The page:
The small details are what initially made me believe that I could fall for The Spectacular Now. There truly is something to be said about a high school film where the teenagers read as believable, fully-formed human beings. There's something even bigger to be said about a high school film where the characters are visually depicted as such. Miles Teller and Shailene Woodley look, more than most, like actual kids you'd find in a small town high school. Their dress is not flashy or trendy, their bedrooms do not boast clever signs of the times or posters hinting at some applied interest, and they move through their worlds in ways that do not feel overly rehearsed or designed to land a scene's punchline. One very small detail I appreciated, for example: Amy Finnicky often seems to be pulling back her hair in the moment. Walking and tying a ponytail. Doing that thing that all girls with long hair do, but which I don't feel most films have the time for. She doesn't sit in front of a vanity mirror and fuss over her image, she doesn't show up with expertly coiffed and curled locks, she just talks to Sutter and blushes and nervously ties her hair back. Completely natural, wholly rare.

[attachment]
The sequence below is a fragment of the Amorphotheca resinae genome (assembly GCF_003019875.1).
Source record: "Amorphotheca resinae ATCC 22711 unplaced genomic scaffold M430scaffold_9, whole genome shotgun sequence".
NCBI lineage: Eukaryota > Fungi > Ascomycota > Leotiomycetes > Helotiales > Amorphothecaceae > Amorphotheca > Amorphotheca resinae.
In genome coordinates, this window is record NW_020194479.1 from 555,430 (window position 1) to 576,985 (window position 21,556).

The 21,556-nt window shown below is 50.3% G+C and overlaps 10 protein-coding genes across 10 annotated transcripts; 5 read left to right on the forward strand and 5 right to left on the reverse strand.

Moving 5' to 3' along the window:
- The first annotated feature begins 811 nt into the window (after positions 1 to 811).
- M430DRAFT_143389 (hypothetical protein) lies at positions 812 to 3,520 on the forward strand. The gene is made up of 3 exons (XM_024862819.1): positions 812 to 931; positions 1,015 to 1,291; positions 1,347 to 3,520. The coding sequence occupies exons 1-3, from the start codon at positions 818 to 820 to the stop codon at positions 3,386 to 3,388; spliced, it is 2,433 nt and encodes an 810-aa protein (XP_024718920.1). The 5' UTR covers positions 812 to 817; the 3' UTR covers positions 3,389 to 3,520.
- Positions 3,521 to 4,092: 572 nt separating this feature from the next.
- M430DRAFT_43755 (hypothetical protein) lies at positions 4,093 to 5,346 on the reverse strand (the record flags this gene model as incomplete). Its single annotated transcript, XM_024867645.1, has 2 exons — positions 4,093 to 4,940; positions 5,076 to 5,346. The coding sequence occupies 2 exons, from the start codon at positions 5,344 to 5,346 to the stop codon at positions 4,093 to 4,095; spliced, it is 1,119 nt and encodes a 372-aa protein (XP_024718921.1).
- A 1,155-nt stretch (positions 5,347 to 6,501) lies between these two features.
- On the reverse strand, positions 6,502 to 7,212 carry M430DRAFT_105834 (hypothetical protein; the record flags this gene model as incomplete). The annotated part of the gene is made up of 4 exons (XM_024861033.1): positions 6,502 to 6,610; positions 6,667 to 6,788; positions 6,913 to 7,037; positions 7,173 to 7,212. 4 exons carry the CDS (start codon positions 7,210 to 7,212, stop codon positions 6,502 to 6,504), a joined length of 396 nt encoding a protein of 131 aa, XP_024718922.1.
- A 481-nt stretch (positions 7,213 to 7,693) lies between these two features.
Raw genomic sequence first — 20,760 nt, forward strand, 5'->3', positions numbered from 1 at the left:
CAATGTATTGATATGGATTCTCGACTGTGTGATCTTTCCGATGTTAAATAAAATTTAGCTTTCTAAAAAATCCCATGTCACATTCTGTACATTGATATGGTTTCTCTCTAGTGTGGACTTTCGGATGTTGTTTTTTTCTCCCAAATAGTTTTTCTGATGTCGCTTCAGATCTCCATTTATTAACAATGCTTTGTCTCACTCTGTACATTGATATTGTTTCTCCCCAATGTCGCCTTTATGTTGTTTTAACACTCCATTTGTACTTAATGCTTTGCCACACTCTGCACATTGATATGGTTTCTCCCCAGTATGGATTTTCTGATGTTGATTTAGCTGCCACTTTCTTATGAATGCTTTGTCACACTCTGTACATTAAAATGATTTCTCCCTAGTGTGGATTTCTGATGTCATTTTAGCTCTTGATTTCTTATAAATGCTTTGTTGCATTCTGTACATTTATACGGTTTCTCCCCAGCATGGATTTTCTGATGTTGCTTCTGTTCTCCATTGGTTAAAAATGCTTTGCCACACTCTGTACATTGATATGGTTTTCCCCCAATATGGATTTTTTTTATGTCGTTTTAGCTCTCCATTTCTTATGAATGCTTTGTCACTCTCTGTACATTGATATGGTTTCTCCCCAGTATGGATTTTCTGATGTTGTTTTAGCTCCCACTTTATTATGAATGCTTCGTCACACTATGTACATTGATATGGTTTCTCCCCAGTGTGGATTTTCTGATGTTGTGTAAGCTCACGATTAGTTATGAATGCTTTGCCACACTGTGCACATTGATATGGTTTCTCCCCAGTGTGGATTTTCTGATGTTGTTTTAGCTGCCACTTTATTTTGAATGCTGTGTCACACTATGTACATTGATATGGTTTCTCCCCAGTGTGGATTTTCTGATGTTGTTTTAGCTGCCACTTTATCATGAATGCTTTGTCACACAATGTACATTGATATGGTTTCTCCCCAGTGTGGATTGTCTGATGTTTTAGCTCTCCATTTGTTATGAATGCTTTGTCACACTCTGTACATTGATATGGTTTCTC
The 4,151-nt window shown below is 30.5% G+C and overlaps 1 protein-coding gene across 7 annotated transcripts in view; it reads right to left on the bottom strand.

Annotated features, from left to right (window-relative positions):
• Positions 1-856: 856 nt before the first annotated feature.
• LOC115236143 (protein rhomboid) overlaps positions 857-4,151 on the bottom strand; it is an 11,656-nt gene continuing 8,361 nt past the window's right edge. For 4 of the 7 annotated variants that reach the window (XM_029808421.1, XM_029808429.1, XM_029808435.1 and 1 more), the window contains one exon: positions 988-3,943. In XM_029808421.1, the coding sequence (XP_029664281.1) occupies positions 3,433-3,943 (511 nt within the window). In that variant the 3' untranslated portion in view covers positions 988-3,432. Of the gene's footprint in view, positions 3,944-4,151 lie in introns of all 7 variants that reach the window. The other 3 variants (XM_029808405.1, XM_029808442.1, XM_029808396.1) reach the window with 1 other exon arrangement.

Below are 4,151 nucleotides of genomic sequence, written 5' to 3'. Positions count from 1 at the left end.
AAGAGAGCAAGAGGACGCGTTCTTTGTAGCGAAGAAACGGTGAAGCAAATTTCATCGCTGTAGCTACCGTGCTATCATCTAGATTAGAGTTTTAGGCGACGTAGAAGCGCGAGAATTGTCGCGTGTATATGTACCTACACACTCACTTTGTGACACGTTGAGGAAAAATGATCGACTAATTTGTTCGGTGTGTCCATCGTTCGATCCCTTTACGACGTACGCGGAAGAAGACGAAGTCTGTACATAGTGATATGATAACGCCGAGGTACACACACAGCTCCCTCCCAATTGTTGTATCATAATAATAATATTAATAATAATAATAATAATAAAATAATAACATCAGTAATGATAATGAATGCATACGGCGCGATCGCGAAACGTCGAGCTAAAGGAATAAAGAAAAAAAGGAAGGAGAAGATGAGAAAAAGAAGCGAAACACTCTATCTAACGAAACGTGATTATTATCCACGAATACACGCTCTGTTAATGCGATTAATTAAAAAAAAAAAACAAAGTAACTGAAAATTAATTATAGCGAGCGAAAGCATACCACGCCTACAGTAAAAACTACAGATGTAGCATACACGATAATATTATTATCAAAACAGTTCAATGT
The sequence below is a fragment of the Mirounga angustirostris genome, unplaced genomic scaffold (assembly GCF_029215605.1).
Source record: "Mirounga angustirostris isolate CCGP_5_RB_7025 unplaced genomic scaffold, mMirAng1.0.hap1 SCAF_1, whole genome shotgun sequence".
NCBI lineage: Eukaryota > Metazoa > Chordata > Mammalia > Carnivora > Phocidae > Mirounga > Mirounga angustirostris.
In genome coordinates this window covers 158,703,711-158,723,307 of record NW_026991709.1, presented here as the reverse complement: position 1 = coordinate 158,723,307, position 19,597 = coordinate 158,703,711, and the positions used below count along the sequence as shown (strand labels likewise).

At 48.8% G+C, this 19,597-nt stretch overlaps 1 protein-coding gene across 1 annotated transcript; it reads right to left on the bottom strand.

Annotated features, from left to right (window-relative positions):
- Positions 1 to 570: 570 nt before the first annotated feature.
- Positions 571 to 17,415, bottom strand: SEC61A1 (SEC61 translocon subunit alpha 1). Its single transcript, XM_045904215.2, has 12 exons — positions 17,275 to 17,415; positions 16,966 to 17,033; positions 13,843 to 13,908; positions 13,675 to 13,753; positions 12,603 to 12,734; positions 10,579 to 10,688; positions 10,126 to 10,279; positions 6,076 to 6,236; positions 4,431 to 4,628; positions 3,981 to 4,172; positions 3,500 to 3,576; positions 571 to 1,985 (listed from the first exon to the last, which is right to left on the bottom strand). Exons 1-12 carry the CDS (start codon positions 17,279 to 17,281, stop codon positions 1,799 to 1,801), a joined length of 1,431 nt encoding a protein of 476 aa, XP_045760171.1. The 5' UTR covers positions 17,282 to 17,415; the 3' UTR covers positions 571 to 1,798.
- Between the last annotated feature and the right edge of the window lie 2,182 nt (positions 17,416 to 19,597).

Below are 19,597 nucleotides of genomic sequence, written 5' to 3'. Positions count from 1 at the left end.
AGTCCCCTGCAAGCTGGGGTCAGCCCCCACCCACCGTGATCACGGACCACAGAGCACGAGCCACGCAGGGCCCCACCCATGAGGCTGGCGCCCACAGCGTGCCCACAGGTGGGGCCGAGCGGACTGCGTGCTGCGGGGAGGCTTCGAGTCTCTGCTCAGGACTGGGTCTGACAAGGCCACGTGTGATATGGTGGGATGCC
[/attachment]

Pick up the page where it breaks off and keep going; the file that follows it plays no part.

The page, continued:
The micro-element of the ponytail, I feel, sums up the beauty of the big picture quite well. So much is gentle and natural, including the performances. Shailene Woodley proves that her much lauded role in The Descendants was no fluke, and it's impossible to watch the film without wishing Amy the best in everything. Woodley gifts her a wonderful, balanced normalcy with a vulnerability spawned from her heartbreaking capacity for love. Amy wants, as so many teenagers do, to have those experiences she's only read about, and we watch as she nervously enters into a relationship with Sutter, a guy she'd clearly long believed was never an option. Because this is not some sort of backwards comedy where the nerd dates the jock, however, Amy's actions are subtle. Her character changes in slow, surprising ways. We watch as she becomes enmeshed in the world of her first love, as she takes on his traits and tries to find ways to share in his life. Teller, too, is well cast as Sutter. He's trying to push away from the inevitable, to postpone it and drown it in whatever happens to come along. Sutter is a dynamic character, and Teller has enough talent to pull that off...with the dumb mug that suits a teenage sad clown.